Millennium, processor of titanium dioxide, filed suit contending that the Insurers had wrongfully denied Millennium's claim for coverage under contingent business interruption provisions of commercial liability insurance policies issued by the Insurers. After an explosion occurred at Apache's, a gas producer, Varanus Island facility, it notified Alinta, a retail gas supplier, which in turn sent a notice of "force majeure" to Millennium and other customers. On appeal, National Union and the Insurers challenged the district court's grant of partial summary judgment in favor of Millennium. The court found the term "direct" to be clear as used in the Policies and without ambiguity and, therefore, rejected Millennium's claim to the contrary. The court concluded that, on the plain language of the Policies, Apache could not be considered a direct contributing property to Millennium. The court rejected Millennium's alternative argument that it could also receive coverage under the "for the account of" clause of the Endorsements because coverage was triggered only by damage to or destruction of contributing properties. Accordingly, the court reversed and remanded where Millennium presented no plausible reading of the Policies under which it could receive coverage for its contingent business interruption losses. View "Millennium Inorganic Chemicals v. National Union Fire Ins." on Justia Law
Perini/Tompkins Joint Venture v. ACE American Ins. Co.
PTJV filed suit against ACE claiming coverage under primary and excess insurance policies with regard to a large-scale construction project in Maryland. The court affirmed the district court's grant of summary judgment in favor of ACE, holding that under Maryland and Tennessee law, PTJV violated the terms of both the primary and excess policies by not obtaining ACE's consent before settlement, and as such, could not now claim reimbursement under those policies. View "Perini/Tompkins Joint Venture v. ACE American Ins. Co." on Justia Law
Hartford Fire Ins. Co. v. Harleysville Mutual Ins.
This action arose out of allegedly defective roofing work performed by defendant. At issue was whether defendant, an insured contractor, was a nominal party in a contribution suit between its insurers. The court affirmed the district court's holding that defendant was a nominal party for purposes of the nominal party exception to the rule of unanimity governing removal where defendant did not possess a sufficient stake in the proceeding at issue to rise above the status of a nominal party. View "Hartford Fire Ins. Co. v. Harleysville Mutual Ins." on Justia Law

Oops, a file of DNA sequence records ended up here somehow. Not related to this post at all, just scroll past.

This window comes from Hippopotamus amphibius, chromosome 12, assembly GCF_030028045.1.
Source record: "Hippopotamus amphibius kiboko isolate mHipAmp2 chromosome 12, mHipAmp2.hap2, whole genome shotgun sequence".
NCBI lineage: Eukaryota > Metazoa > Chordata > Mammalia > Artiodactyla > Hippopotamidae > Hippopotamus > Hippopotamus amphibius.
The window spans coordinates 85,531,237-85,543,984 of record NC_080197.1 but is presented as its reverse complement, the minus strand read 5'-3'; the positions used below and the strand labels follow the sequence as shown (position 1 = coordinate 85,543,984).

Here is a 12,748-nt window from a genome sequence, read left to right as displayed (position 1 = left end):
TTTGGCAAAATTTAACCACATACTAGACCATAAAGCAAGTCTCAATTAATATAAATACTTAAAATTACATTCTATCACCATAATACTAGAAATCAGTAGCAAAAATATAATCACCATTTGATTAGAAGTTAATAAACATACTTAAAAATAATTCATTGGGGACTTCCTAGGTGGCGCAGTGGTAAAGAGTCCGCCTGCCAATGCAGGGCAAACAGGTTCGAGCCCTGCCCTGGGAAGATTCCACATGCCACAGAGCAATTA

Cosey v. The Prudential Ins. Co.
Plaintiff filed suit against Prudential, the plan administrator, and BioMerieux, her employer, after Prudential denied her long-term disability and short-term disability benefits. The district court entered summary judgment in favor of Prudential and BioMerieux. Plaintiff appealed. The court concluded that the language at issue in both plans was ambiguous and did not clearly confer discretionary decision-making authority on the plan administrator. Therefore, the administrator's eligibility determinations denying benefits to a covered employee were subject to de novo judicial review, and the district court erred in reaching a contrary conclusion. The court further held that the district court erred in concluding that the employer's group insurance plan required objective proof of disability in order for an employee to qualify for plan benefits. Accordingly, the court vacated and remanded for further proceedings. View "Cosey v. The Prudential Ins. Co." on Justia Law